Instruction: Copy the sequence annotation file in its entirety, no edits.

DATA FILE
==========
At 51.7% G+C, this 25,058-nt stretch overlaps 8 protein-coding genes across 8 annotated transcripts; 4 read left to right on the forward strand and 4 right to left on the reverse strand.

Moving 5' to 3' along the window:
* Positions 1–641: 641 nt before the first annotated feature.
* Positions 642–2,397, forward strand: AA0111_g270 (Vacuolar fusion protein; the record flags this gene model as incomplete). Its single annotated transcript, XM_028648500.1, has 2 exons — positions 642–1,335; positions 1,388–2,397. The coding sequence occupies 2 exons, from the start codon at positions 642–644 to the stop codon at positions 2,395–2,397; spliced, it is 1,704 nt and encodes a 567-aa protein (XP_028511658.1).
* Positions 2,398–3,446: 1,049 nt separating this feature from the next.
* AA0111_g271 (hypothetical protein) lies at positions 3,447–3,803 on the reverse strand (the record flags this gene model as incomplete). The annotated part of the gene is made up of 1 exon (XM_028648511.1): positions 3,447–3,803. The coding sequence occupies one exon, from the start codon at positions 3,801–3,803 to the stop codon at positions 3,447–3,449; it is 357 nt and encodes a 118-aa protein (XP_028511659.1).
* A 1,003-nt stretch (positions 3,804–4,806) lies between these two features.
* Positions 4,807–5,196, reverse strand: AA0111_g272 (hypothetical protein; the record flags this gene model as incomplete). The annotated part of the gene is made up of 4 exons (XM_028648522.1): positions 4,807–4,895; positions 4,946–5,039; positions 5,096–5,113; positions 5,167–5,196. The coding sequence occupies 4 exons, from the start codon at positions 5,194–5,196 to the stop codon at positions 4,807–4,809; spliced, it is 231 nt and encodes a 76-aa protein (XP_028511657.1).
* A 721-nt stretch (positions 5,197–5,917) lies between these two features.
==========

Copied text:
At 51.7% G+C, this 25,058-nt stretch overlaps 8 protein-coding genes across 8 annotated transcripts; 4 read left to right on the forward strand and 4 right to left on the reverse strand.

Moving 5' to 3' along the window:
* Positions 1–641: 641 nt before the first annotated feature.
* Positions 642–2,397, forward strand: AA0111_g270 (Vacuolar fusion protein; the record flags this gene model as incomplete). Its single annotated transcript, XM_028648500.1, has 2 exons — positions 642–1,335; positions 1,388–2,397. The coding sequence occupies 2 exons, from the start codon at positions 642–644 to the stop codon at positions 2,395–2,397; spliced, it is 1,704 nt and encodes a 567-aa protein (XP_028511658.1).
* Positions 2,398–3,446: 1,049 nt separating this feature from the next.
* AA0111_g271 (hypothetical protein) lies at positions 3,447–3,803 on the reverse strand (the record flags this gene model as incomplete). The annotated part of the gene is made up of 1 exon (XM_028648511.1): positions 3,447–3,803. The coding sequence occupies one exon, from the start codon at positions 3,801–3,803 to the stop codon at positions 3,447–3,449; it is 357 nt and encodes a 118-aa protein (XP_028511659.1).
* A 1,003-nt stretch (positions 3,804–4,806) lies between these two features.
* Positions 4,807–5,196, reverse strand: AA0111_g272 (hypothetical protein; the record flags this gene model as incomplete). The annotated part of the gene is made up of 4 exons (XM_028648522.1): positions 4,807–4,895; positions 4,946–5,039; positions 5,096–5,113; positions 5,167–5,196. The coding sequence occupies 4 exons, from the start codon at positions 5,194–5,196 to the stop codon at positions 4,807–4,809; spliced, it is 231 nt and encodes a 76-aa protein (XP_028511657.1).
* A 721-nt stretch (positions 5,197–5,917) lies between these two features.